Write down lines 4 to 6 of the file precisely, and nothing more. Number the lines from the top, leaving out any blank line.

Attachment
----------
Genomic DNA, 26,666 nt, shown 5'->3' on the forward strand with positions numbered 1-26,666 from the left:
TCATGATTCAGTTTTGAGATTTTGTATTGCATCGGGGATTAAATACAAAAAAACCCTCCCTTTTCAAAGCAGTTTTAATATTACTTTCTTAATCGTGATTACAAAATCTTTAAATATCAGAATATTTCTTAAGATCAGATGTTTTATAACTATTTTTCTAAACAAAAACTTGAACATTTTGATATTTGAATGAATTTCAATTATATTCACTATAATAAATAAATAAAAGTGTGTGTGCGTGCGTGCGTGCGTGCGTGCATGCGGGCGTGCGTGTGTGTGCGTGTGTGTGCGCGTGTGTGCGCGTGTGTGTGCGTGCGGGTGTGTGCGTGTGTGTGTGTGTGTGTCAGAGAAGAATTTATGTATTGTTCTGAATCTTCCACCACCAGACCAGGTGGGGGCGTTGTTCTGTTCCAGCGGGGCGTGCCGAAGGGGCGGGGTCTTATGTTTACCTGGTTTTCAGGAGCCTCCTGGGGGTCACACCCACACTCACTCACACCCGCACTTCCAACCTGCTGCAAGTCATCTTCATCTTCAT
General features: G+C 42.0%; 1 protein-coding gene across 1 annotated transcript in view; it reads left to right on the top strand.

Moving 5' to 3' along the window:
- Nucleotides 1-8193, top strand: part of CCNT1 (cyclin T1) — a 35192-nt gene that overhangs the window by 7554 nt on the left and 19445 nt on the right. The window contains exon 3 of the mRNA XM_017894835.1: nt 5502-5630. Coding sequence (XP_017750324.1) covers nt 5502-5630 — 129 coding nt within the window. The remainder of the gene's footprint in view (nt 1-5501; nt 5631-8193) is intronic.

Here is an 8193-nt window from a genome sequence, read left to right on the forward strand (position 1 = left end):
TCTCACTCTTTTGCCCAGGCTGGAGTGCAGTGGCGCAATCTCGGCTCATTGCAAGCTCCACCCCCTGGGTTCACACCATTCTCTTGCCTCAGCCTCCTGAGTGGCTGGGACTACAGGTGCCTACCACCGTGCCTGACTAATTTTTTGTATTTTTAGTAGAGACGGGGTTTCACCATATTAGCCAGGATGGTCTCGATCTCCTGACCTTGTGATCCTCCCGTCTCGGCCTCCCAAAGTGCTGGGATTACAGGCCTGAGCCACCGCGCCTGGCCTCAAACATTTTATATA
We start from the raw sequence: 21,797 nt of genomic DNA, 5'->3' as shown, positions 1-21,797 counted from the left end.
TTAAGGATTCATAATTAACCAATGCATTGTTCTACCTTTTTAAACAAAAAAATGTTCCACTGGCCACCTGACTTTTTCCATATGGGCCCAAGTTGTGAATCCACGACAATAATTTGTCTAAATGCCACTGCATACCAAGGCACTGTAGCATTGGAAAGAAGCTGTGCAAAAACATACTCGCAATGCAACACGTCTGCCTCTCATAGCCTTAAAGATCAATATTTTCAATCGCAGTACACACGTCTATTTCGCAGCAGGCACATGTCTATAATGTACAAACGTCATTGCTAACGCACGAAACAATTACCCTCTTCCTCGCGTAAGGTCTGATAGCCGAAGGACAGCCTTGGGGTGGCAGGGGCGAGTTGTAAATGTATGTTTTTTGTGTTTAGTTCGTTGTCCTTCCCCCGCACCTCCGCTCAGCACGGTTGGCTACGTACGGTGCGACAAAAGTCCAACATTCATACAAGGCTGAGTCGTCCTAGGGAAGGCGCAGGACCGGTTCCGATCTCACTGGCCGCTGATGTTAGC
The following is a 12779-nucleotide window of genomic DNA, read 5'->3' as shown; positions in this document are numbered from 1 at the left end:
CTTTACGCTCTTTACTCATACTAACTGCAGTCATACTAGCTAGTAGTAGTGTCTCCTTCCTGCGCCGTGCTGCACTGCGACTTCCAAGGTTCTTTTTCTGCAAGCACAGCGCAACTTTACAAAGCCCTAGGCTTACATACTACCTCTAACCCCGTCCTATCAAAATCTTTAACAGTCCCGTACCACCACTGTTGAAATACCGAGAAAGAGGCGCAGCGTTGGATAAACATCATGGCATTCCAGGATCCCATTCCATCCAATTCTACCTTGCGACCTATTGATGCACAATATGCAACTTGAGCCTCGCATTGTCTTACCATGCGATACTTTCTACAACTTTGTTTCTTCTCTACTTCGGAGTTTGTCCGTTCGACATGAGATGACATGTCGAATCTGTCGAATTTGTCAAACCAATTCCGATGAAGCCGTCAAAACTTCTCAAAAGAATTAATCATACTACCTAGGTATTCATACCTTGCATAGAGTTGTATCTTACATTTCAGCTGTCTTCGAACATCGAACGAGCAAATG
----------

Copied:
Moving 5' to 3' along the window:
- Nucleotides 1-8193, top strand: part of CCNT1 (cyclin T1) — a 35192-nt gene that overhangs the window by 7554 nt on the left and 19445 nt on the right. The window contains exon 3 of the mRNA XM_017894835.1: nt 5502-5630. Coding sequence (XP_017750324.1) covers nt 5502-5630 — 129 coding nt within the window. The remainder of the gene's footprint in view (nt 1-5501; nt 5631-8193) is intronic.

Here is an 8193-nt window from a genome sequence, read left to right on the forward strand (position 1 = left end):